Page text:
Jeremy Parzen of the Do Bianchi blog e-mailed me recently to see if I'd be interested in trying some wines from Cantele made in the Salento bootheel of Italy. I replied in the affirmative, and a week later a quartet of bottles were sitting in my living room. A white, a rosé, two reds... My first reaction was that it was time for a dinner party.
I checked with Julia, and she was housesitting somewhere with a great kitchen. Her friend Kerrie was able to join us, and my friend Grace was also free for the first dinner together in well over a year. Everything was in place, and I slid easily into the old routine of dinner parties.
For the first course, I had to make Julia's favorite: sweet potato soup. I still get a kick out of doing the initials on top with thin Mexican sour cream. Also, I take the extra time to grind the nutmeg on top of the soup before adding the lettering. Pro tip: if you screw up a letter, just use a spoon to blend in the soup and then start over. No one will be the wiser. With this soup, I served the lone white:
2011 Cantele Chardonnay
$12, 12.5% abv.
Light and mild thanks to the all stainless steel fermentation. Light floral notes with white peach flavors on the finish. Delicate, and surprising for a warm climate Chardonnay.
Next, I served grilled shrimp with sweet peppers, garlic scapes, and cheesy grits. My grits were not quite tender enough for the table (my fault), but the shrimp were well-received. More than anything in this lineup, I was excited to try this wine. A Negroamaro rosé years ago was my first introduction to the style of dry rosé that continues to be a personal favorite.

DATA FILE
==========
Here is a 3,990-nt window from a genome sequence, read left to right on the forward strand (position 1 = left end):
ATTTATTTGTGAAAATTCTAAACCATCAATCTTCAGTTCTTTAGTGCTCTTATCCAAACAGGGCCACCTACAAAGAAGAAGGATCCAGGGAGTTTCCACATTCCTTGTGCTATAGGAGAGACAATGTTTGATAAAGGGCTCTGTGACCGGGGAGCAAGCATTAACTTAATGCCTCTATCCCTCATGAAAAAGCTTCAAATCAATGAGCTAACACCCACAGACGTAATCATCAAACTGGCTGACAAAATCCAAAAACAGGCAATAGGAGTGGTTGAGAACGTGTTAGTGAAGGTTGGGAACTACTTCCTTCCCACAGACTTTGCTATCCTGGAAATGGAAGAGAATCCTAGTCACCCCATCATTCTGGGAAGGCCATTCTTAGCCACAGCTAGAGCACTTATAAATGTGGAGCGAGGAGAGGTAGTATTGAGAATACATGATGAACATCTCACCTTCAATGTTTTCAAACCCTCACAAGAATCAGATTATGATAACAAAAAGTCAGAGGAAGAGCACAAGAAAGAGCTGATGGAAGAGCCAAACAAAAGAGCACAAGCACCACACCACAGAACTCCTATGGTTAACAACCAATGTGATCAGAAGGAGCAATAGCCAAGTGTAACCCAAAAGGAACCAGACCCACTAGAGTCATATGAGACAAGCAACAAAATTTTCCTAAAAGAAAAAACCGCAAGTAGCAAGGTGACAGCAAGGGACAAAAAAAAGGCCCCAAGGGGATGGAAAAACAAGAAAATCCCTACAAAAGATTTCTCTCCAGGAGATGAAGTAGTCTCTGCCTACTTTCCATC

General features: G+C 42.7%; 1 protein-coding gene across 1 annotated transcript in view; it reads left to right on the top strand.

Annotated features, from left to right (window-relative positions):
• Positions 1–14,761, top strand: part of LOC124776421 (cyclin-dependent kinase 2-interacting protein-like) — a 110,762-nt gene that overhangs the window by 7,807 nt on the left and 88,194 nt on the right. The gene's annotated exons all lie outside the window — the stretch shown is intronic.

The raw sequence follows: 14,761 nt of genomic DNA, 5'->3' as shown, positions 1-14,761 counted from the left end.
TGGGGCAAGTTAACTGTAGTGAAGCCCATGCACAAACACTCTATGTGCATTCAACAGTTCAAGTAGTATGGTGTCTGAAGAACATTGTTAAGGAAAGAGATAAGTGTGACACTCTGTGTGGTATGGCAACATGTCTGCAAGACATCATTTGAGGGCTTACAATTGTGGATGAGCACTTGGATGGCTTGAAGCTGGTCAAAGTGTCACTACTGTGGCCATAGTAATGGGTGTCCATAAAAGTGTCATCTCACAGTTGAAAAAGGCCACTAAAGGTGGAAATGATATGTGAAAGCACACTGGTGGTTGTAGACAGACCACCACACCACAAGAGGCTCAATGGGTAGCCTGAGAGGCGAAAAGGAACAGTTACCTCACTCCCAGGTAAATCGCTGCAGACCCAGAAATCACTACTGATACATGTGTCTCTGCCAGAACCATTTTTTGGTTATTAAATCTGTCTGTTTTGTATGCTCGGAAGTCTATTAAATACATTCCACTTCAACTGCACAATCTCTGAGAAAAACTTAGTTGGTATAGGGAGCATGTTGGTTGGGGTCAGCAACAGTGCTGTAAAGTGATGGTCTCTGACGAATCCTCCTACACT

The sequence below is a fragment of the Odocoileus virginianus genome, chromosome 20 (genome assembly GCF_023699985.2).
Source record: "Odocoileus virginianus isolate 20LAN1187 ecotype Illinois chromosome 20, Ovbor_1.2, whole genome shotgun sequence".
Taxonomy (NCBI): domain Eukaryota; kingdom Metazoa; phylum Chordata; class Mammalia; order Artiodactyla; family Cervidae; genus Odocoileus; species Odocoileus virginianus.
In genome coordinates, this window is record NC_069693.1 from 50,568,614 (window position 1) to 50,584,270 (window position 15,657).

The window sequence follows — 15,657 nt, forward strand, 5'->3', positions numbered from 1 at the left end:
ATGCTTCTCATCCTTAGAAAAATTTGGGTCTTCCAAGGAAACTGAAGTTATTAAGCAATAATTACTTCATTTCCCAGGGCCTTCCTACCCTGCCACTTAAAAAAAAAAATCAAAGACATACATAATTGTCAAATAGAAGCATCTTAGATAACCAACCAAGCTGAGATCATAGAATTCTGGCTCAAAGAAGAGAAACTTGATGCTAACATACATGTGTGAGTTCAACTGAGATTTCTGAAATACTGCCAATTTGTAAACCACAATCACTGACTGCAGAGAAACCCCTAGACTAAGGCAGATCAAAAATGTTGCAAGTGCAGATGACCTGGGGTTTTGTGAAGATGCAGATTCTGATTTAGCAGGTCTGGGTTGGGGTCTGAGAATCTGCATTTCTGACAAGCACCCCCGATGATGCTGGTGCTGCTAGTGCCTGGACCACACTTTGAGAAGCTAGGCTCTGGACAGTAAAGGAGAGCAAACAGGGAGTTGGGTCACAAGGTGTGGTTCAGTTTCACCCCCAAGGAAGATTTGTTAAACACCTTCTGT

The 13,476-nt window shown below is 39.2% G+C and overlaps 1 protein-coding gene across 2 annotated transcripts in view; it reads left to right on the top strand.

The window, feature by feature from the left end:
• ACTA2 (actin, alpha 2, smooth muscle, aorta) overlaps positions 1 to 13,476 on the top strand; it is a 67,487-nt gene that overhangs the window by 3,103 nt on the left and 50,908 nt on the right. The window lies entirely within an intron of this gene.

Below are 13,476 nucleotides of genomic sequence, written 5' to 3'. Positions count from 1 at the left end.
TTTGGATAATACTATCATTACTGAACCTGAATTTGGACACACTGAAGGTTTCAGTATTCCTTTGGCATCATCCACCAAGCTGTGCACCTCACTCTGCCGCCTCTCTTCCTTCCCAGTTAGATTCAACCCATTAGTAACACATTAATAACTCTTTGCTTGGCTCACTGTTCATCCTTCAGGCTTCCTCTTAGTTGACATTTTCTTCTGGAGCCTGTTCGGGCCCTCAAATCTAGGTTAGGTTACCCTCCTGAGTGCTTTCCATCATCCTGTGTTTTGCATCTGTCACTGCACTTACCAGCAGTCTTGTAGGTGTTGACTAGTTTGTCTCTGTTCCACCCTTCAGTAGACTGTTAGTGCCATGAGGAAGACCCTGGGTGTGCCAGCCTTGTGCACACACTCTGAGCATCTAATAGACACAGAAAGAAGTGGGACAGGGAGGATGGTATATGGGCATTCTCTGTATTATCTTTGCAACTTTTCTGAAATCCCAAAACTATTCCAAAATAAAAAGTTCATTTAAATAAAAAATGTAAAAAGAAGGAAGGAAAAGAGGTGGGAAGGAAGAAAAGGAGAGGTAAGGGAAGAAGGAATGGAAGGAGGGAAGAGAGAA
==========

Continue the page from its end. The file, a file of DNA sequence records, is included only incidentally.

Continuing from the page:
2011 Cantele Negroamaro Rosato
$12, 13% abv.
Pretty red for a rosé, but bright and ripe and full of red berries. Great cherry and strawberry flavors follow the nose, and the wine has a clean, crisp finish. Bold and delicious, and I thought it worked out well with the shrimp and grits.
For the final dish, I braised short ribs in some of the two red wines along with onions, tomato sauce, and a few other dashes of magic. Right before serving, I pan-cooked white asparagus and Belgian endive. I love getting a little char on those and then dashing them with balsamic vinegar. The meat was properly falling off the bone, and it was definitely time for some firm red wines.
2010 Cantele Primitivo
$12, 13% abv.
Some of the jammy elements of cousin Zinfandel come through in this, with black cherry flavors and a touch of spice on the nose. This wine in particular would be a great one to serve with smoked pork ribs. Even though it's fairly young, this wine is fruit forward and ready to drink now.
2009 Cantele Salice Salentino Riserva
DOC Salice Salentino
$12, 13% abv.
Greater complexity with this one, including notes of leather and blackberries and some herbal bits. Softer than you'd expect, though I imagine that the tannins will continue to mellow over the next few years. While I enjoyed it with the short ribs, I found myself craving grilled lamb.
Grace took care of dessert with tiramisù, and we all chatted for a few hours after dinner while the dog Elli lay on the floor and loved all the attention.
Note: These wines were received as samples.